The French protectorate of Laos was a French protectorate in Southeast Asia of what is today Laos between 1893 and 1953—with a brief interregnum as a Japanese puppet state in 1945—which constituted part of French Indochina. It was established over the Siamese vassal, the Kingdom of Luang Phrabang, following the Franco-Siamese War in 1893. It was integrated into French Indochina and in the following years further Siamese vassals, the Principality of Phuan and Kingdom of Champasak, were annexed into it in 1899 and 1904, respectively.
Sainyabuli, is the capital of Sainyabuli Province, Laos. It lies on Route 4 which along with Route 13 connects it to Luang Prabang, roughly 80 kilometres northeast by road and to the Thai border across the Luang Prabang Range in the southwest. A passport control point is in the area. Sainyabuli Airport lies southwest of the town.
Queen Kham-Oun I, was queen consort of Laos from 1904 to 1915 by marriage to king Sisavang Vong. She was the mother of Sisavang Vatthana. She died at the Royal Palace, Luang Prabang.
Setthathirath II, also called Ong Lo and Sai Ong Hue, grandson of the great ruler Suliyavongsa, was the king of the Lao Kingdom of Lān Xāng. In Vietnamese records, he was called Triều Phúc (朝福).
The Lao Royal Family was the ruling family of the Kingdom of Laos from 1904 to 1975 and the group of close relatives of the monarch of the Kingdom of Laos. King Sisavang Vong was the founder of the modern family, consisting of a number of persons in the Lao Royal Dynasty of the Khun Lo, who are related to the King of Laos, who are entitled to royal titles, and some of whom performed various official engagements on behalf of the Royal Family and ceremonial duties of State when the Kingdom existed. The Lao Royals are now based in France, where they work to achieve a change of government in Laos.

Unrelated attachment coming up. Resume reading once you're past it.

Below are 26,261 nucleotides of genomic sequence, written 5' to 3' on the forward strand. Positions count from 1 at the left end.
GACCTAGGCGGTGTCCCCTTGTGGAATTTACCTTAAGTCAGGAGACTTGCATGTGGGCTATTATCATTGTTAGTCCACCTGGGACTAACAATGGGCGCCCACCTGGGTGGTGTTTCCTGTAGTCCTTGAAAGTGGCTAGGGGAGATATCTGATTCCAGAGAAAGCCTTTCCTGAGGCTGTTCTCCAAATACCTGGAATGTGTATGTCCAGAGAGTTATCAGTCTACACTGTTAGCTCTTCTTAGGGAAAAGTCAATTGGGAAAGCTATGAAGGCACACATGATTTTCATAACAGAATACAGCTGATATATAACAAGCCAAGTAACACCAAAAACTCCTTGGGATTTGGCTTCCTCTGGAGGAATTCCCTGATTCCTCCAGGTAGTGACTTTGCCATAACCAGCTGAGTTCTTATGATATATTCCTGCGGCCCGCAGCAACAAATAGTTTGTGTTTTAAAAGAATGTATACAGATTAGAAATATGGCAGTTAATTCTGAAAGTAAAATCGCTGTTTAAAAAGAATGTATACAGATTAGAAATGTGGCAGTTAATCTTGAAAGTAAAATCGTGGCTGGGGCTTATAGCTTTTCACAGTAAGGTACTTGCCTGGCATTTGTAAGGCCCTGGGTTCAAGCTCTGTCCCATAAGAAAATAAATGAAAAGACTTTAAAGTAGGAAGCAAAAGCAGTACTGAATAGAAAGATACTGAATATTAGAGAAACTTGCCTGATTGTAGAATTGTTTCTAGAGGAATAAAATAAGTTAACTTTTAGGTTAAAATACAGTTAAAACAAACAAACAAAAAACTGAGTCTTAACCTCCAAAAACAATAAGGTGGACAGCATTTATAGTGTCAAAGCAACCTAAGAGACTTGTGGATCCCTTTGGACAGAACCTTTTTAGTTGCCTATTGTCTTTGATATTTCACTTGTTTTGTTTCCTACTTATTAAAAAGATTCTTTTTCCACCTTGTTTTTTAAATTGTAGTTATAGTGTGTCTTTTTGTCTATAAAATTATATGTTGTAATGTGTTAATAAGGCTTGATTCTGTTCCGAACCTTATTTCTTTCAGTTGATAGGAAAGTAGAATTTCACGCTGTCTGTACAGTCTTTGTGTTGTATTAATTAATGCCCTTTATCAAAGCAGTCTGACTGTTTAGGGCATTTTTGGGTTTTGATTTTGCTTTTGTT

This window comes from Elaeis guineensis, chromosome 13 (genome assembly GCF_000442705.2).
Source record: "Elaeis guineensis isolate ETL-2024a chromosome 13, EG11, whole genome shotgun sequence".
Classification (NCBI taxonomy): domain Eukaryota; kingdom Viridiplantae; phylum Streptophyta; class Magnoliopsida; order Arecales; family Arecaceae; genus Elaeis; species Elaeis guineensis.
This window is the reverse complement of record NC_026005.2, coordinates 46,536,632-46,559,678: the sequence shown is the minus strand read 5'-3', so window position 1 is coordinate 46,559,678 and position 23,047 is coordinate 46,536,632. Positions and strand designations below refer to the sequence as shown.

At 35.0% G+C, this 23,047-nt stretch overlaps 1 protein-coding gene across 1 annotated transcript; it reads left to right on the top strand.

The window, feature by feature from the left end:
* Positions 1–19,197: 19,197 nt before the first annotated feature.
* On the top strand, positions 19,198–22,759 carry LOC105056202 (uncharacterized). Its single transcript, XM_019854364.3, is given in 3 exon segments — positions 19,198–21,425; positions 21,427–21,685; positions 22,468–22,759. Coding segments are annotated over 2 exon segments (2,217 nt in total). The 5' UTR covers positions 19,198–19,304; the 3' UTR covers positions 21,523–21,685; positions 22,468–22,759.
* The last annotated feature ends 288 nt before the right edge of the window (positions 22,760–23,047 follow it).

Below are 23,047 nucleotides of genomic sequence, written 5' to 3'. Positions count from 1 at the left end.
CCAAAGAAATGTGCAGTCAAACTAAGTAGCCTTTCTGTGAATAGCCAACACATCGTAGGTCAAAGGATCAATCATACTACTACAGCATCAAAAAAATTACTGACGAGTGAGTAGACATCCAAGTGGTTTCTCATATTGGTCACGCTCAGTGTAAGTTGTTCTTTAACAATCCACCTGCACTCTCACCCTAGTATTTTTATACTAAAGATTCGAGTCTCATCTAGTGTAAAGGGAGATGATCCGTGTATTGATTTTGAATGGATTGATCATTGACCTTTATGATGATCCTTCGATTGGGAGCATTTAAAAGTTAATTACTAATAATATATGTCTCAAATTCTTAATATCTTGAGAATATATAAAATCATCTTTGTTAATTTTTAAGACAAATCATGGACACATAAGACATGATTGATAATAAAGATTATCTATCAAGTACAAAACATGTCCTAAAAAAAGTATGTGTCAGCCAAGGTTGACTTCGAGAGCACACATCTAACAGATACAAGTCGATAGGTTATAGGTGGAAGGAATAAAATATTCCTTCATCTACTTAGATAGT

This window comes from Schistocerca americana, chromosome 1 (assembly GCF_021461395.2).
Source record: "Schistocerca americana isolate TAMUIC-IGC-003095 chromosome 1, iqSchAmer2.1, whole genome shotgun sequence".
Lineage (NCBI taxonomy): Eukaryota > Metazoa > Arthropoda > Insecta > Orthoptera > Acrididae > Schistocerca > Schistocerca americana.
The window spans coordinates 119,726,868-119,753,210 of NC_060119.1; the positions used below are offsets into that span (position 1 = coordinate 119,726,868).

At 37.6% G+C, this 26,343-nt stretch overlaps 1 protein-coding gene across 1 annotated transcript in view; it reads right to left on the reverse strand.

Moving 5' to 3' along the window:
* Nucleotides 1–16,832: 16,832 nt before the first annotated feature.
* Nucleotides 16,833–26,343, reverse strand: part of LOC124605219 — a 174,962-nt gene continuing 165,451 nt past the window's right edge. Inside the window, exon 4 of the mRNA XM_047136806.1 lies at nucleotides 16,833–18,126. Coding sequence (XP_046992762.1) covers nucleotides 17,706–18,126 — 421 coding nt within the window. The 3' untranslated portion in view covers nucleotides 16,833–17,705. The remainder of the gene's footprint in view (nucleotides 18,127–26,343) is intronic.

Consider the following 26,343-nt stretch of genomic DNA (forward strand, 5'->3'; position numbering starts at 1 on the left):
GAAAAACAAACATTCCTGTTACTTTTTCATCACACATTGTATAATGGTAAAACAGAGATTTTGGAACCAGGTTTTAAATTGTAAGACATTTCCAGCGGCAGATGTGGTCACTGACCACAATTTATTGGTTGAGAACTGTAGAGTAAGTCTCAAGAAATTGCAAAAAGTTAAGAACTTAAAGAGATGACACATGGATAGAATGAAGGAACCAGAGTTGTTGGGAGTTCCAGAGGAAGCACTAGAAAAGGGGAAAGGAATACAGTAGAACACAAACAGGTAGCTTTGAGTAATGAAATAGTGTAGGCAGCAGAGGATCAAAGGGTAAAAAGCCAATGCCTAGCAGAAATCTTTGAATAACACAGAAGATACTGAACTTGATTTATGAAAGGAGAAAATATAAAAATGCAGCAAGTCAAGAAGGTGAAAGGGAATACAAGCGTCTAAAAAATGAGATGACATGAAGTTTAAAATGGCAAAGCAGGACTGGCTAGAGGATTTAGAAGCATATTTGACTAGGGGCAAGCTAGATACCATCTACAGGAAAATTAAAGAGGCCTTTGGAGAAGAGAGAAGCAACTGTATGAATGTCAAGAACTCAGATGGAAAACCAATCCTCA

The Kingdom of Luang Phrabang was formed in 1707 as a result of the split of the Kingdom of Lan Xang. When The kingdom split, Muang Phuan became a tributary state of Luang Prabang. Then as the years passed, the monarchy weakened even more, that it was forced to become a vassal various times to the Burmese and the Siamese monarchies.
Luang Prabang is a province in northern Laos. Its capital of the same name, Luang Prabang, was the capital of the Lan Xang Kingdom during the 13th to 16th centuries. It is listed since 1995 by UNESCO as a World Heritage Site for unique architectural, religious and cultural heritage, a blend of the rural and urban developments over several centuries, including the French colonial influences during the 19th and 20th centuries. The province has 12 districts. The Royal Palace, the national museum in the capital city, and the Phou Loei Protected Reserve are important sites. Notable temples in the province are the Wat Xieng Thong, Wat Wisunarat, Wat Sen, Wat Xieng Muan, and Wat Manorom. The Lao New Year is celebrated in April as The Bun Pi Mai.
Operation Xieng Dong was a successful defensive strike by the Royal Lao Army (RLA) against an invasion by the People's Army of Vietnam (PAVN). In early February 1971, PAVN forces swept RLA defenders from a line of hilltop positions guarding the royal capital of Luang Prabang. The city's perceived invulnerability to attack was shattered. King Sisavang Vatthana refused to leave his capital. Other Military Regions of Laos hastily forwarded to Luang Prabang's Military Region 1 any troops that could be spared from the rest of the Laotian Civil War. On 7 April, the resulting patchwork force of RLA battalions, Forces Armee Neutraliste half regiment, and Central Intelligence Agency-backed Special Guerrilla Units managed a three-pronged offensive supported by tactical aviation that surrounded and defeated the invading PAVN 335th Independent Regiment, which had gotten within eight kilometers of Luang Prabang. By 5 June 1971, the 335th was in full retreat.
Chakkaphat Phaen Phaeo (1415–1481) reigned as King of Lan Xang from 1442 to 1480, succeeding the Maha Devi after an interregnum of several years. He was born in 1415 as Prince Vong Buri, the youngest son of King Samsenthai by Queen Nan Keo Yot Fa daughter of King Intharacha of Ayutthaya. When he came of age he was appointed as Governor of Vientiane. He was invited to ascend the throne several times during the succession dispute orchestrated by the Maha Devi, but refused. The Council of Ministers finally persuaded him to become king in 1441, after they had failed to find any other candidate. He still refused to be crowned and avoided the ceremony for many years. Finally bowing to custom in 1456, he was formally coroneted and assumed the reign name and title of Samdach Brhat-Anya Chao Sanaka Chakrapati Raja Phen-Phaeo Bhaya Jayadiya Kabuddha. The regnal name is significant because it translates in Pali to cakkavattin, meaning "Universal Buddhist Monarch." Vong Buri, and the court, were claiming enough political and religious power to unify the kingdom, and warn surrounding kingdoms, despite the upheaval caused by the Maha Devi and interregnum in Lan Xang from 1428-1442.
King Zakarine 1895 1904.